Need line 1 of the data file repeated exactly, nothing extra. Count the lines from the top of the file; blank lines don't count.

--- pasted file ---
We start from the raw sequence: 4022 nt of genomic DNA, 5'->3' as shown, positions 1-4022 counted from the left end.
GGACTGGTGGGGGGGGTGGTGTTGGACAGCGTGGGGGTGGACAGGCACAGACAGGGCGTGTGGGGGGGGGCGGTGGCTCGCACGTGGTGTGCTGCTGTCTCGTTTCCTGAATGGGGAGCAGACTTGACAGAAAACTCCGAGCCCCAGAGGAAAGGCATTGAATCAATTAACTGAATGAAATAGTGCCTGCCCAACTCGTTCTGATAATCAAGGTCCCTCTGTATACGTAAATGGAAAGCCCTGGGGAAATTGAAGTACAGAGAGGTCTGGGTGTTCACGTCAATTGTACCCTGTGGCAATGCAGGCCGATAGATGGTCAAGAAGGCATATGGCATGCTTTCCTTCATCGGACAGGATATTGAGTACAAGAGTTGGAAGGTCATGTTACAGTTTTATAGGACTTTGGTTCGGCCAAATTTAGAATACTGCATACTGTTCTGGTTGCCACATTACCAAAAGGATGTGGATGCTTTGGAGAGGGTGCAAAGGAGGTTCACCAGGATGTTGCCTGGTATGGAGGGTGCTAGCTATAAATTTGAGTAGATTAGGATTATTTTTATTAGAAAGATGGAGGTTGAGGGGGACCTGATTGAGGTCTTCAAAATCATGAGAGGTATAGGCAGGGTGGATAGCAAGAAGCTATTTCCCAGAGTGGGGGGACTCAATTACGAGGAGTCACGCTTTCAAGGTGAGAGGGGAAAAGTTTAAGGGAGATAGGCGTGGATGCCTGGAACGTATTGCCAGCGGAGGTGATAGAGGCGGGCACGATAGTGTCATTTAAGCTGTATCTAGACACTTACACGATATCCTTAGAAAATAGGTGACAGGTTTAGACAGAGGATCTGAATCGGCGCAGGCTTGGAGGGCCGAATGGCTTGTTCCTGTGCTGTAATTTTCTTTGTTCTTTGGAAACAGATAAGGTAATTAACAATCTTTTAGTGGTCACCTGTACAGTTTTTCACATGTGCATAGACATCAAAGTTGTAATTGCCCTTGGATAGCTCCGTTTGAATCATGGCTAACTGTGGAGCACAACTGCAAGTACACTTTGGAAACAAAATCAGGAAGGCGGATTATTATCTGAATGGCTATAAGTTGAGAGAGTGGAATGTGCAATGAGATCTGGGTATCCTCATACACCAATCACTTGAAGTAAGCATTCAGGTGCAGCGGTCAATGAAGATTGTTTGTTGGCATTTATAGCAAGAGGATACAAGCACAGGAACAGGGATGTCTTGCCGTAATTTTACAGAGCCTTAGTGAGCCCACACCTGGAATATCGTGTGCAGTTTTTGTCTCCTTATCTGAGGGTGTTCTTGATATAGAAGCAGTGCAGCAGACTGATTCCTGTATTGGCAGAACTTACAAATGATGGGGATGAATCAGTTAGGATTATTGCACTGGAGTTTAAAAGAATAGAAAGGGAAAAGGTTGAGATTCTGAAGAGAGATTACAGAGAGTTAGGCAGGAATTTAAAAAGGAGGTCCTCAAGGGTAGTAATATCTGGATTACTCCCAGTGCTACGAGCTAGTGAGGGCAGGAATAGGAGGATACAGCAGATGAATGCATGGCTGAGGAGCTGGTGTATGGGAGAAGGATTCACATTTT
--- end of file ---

We start from the raw sequence: 4022 nt of genomic DNA, 5'->3' as shown, positions 1-4022 counted from the left end.